Lawsuit alleges former attorney bilked desperate clients who faced deportation
So it was a complete shock to her when Immigration and Customs Enforcement agents came to the couple's home, arrested Jimenez, and told Mota she had to turn herself in to immigration officials the following day. Guajardo failed to tell Jimenez he had in fact lost his case and faced immediate deportation.
"Guys like Guajardo are worse for immigrants than immigration authorities," said Angela Bean, a private immigration attorney who works with some of Guajardo's former clients. "When he couldn't get more blood out of the turnip, he'd let them go."
Mota and her children had trouble paying rent after Jimenez's deportation in December 2008. They were evicted from their home and moved to a shelter for five months. The trauma devastated the couple's oldest daughter, who attempted suicide shortly after her father's sudden deportation.
"That was the worst nightmare my family ever lived," Mota said. "Guajardo knew we had a big family. He gives you a lot of hope, and you believe it because you have six kids. You don't want to be torn apart."
Mota said Guajardo was a powerful presence in court and knew how to work the room, but he was sometimes more humble during private meetings at his office. As a Mexican American and the son of California farm workers, Guajardo appealed to many clients' cultural roots. He often wore traditional guayabera-style shirts and conversed with them in Spanish.
"He had all the opportunity in the world to empathize with clients who had similar backgrounds," immigration attorney Angela Bean said. "He was in a unique position to understand their issues and fears but instead he exploited those fears for his own economic advantage."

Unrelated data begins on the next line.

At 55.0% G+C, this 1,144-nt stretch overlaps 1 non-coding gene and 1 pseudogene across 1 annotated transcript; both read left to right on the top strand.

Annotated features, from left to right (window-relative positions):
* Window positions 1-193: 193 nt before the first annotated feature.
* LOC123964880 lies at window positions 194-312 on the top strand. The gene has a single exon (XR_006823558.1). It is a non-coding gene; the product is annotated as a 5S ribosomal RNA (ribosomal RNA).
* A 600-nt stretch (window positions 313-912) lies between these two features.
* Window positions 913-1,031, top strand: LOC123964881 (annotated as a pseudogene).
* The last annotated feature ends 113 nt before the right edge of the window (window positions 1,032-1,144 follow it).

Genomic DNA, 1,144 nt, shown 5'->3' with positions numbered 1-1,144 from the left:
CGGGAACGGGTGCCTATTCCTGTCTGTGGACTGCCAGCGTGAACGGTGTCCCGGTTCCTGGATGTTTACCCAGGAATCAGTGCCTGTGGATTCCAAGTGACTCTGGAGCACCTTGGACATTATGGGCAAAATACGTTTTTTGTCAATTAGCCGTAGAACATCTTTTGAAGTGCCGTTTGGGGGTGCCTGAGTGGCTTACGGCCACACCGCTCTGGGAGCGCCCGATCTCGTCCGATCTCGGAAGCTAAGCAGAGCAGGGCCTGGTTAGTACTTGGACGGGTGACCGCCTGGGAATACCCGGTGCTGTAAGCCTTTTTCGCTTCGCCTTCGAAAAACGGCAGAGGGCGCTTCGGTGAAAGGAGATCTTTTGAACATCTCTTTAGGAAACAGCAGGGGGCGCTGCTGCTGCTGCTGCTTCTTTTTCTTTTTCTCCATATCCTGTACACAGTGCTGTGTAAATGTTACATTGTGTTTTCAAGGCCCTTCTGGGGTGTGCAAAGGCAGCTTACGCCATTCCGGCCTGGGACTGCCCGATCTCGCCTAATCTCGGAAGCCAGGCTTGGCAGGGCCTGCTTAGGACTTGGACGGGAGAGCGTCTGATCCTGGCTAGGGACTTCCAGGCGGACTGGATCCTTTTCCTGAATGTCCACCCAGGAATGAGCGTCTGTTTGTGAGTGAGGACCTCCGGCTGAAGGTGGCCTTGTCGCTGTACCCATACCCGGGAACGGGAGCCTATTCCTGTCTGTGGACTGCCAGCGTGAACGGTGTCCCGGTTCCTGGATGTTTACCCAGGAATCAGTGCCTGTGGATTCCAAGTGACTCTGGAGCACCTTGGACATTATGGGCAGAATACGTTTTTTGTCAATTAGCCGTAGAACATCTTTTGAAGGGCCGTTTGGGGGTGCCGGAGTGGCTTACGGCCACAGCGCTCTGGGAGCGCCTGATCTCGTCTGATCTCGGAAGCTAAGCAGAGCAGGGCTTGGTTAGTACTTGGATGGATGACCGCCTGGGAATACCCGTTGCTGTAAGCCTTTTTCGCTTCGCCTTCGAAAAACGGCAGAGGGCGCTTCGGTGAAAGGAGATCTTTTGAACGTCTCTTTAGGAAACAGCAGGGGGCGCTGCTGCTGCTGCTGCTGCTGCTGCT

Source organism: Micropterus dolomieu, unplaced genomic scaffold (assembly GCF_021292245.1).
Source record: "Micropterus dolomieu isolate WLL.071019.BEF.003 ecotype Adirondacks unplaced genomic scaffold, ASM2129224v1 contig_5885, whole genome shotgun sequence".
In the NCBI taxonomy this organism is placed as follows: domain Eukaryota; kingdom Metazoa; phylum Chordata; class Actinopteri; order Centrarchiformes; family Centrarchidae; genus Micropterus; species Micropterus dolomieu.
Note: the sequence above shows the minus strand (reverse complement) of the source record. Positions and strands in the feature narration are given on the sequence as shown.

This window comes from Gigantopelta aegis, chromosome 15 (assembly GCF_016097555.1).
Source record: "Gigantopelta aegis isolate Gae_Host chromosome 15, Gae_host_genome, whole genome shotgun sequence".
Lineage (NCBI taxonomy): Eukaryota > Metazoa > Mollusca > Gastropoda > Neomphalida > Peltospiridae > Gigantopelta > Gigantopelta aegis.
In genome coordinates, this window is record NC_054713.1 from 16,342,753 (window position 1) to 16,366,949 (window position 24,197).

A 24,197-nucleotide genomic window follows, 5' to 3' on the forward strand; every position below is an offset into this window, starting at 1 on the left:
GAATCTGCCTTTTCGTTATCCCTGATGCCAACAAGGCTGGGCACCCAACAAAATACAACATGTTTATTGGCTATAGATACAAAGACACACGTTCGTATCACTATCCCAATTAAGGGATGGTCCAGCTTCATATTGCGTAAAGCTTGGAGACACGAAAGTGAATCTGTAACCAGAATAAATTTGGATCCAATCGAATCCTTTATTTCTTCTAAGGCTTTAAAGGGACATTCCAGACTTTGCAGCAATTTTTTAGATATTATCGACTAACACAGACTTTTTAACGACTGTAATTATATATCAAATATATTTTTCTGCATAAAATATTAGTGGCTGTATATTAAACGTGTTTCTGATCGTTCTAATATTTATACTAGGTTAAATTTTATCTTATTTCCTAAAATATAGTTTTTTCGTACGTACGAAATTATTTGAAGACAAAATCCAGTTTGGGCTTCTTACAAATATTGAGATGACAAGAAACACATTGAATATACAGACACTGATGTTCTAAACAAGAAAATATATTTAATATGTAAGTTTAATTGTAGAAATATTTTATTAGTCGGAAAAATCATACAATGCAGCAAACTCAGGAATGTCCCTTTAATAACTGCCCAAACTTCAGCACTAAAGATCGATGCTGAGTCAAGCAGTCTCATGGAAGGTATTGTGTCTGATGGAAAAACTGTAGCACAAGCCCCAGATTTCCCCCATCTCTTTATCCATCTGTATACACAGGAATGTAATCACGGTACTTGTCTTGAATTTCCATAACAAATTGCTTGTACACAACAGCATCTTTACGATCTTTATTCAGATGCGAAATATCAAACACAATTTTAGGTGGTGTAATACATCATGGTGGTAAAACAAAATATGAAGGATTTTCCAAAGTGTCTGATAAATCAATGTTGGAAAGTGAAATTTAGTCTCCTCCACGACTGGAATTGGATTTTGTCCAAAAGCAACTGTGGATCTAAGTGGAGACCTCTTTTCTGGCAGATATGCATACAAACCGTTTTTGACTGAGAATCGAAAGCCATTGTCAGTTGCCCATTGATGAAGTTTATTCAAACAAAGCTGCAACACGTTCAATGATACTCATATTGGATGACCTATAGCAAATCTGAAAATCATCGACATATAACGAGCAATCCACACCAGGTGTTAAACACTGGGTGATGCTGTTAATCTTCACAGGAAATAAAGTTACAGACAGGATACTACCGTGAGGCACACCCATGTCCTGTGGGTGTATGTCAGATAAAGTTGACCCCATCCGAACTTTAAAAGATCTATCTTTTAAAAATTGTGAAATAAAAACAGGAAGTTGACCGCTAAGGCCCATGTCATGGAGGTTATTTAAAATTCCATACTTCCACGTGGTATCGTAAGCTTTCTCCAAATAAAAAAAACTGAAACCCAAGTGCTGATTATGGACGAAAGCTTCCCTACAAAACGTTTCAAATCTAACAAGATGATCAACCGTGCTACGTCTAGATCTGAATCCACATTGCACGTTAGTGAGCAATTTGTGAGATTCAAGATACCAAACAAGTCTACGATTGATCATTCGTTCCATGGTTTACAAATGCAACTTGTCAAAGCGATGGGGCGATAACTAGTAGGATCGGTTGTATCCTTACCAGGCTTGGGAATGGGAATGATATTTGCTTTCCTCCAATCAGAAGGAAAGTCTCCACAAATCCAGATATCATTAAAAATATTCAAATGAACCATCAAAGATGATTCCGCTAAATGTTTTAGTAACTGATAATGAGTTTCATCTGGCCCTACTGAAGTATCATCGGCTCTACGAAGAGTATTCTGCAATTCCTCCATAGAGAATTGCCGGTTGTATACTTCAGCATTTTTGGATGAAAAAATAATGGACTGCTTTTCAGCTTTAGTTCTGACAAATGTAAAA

Bean said some of Guajardo's clients mortgaged their homes to pay fees that reached tens of thousands of dollars. One victim was Jagdeep Singh, a convenience store cashier who lived in Contra Costa County with his U.S. citizen wife and children. Guajardo told Singh to stay in the United States and promised he would obtain a green card, according to Singh's declaration for the case.
"Sometimes we waited three to four hours to see him," said Singh. "He didn't seem to know the details of my case very well. He asked me to pay more money every time I came to meet with him."
Singh borrowed from relatives, spent his savings, and contributed large portions of his salary to pay Guajardo $95,000 over the course of three years. He later discovered that the best chance for his case was to voluntarily return to India.
The state bar disciplined Guajardo three times in the 1990s for taking thousands of dollars from clients while neglecting to take action in their cases. Documents filed in the lawsuit claim that he refused to refund fees for work he promised but never performed.
The class action lawsuit also alleges that Guajardo sexually coerced female clients. In the case of one woman whom Bean characterized as a domestic violence victim, he "filed frivolous petitions that had no hope of success and instead 'engaged in a pattern of sexual misconduct with her over the course of nearly six years,' " according to the suit, which quoted from several other lawsuits involving Guajardo.
Finally in 2007, the state bar brought multiple charges against Guajardo "alleging that he continued to charge excessive or unconscionable fees for inadequate representation," according to the city's lawsuit.
With the threat of disbarment looming, Guajardo voluntarily resigned in 2008 but not before changing his firm's name from "Martin Resendez Guajardo, A Professional Corporation" to "Immigration Practice Group (IPG)" and making Christopher Stender the CEO.
But IPG and Christopher Stender were just fronts for Guajardo, who continued to run the show, the city alleges in court documents.
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